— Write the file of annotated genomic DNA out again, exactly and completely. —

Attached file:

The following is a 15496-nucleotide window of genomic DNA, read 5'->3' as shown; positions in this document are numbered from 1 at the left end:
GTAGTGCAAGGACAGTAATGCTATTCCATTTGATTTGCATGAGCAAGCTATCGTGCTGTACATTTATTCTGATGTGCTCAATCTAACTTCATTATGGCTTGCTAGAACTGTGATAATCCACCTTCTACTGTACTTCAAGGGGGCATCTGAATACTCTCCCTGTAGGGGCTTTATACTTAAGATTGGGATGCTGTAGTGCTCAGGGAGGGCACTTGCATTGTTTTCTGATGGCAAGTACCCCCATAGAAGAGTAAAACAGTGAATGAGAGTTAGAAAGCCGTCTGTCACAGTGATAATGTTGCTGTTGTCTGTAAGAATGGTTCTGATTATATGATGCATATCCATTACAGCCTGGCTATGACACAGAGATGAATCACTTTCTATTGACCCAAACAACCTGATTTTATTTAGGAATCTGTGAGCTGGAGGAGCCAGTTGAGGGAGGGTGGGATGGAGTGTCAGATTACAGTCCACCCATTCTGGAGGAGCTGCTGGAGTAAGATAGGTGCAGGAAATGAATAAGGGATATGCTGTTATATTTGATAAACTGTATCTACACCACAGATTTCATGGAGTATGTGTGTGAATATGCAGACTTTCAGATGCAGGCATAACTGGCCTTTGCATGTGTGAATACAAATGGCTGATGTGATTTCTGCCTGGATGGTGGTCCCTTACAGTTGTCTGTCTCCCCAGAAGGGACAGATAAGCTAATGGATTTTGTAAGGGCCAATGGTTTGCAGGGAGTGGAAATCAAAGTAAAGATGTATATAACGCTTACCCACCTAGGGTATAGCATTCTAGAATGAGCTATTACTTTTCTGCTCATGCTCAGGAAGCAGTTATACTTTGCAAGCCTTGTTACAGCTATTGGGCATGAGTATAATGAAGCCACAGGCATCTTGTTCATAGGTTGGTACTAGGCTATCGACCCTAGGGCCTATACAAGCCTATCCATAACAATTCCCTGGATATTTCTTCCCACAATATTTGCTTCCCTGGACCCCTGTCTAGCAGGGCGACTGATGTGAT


The following is a 15496-nucleotide window of genomic DNA, read 5'->3' as shown; positions in this document are numbered from 1 at the left end:
GTAGTGCAAGGACAGTAATGCTATTCCATTTGATTTGCATGAGCAAGCTATCGTGCTGTACATTTATTCTGATGTGCTCAATCTAACTTCATTATGGCTTGCTAGAACTGTGATAATCCACCTTCTACTGTACTTCAAGGGGGCATCTGAATACTCTCCCTGTAGGGGCTTTATACTTAAGATTGGGATGCTGTAGTGCTCAGGGAGGGCACTTGCATTGTTTTCTGATGGCAAGTACCCCCATAGAAGAGTAAAACAGTGAATGAGAGTTAGAAAGCCGTCTGTCACAGTGATAATGTTGCTGTTGTCTGTAAGAATGGTTCTGATTATATGATGCATATCCATTACAGCCTGGCTATGACACAGAGATGAATCACTTTCTATTGACCCAAACAACCTGATTTTATTTAGGAATCTGTGAGCTGGAGGAGCCAGTTGAGGGAGGGTGGGATGGAGTGTCAGATTACAGTCCACCCATTCTGGAGGAGCTGCTGGAGTAAGATAGGTGCAGGAAATGAATAAGGGATATGCTGTTATATTTGATAAACTGTATCTACACCACAGATTTCATGGAGTATGTGTGTGAATATGCAGACTTTCAGATGCAGGCATAACTGGCCTTTGCATGTGTGAATACAAATGGCTGATGTGATTTCTGCCTGGATGGTGGTCCCTTACAGTTGTCTGTCTCCCCAGAAGGGACAGATAAGCTAATGGATTTTGTAAGGGCCAATGGTTTGCAGGGAGTGGAAATCAAAGTAAAGATGTATATAACGCTTACCCACCTAGGGTATAGCATTCTAGAATGAGCTATTACTTTTCTGCTCATGCTCAGGAAGCAGTTATACTTTGCAAGCCTTGTTACAGCTATTGGGCATGAGTATAATGAAGCCACAGGCATCTTGTTCATAGGTTGGTACTAGGCTATCGACCCTAGGGCCTATACAAGCCTATCCATAACAATTCCCTGGATATTTCTTCCCACAATATTTGCTTCCCTGGACCCCTGTCTAGCAGGGCGACTGATGTGAT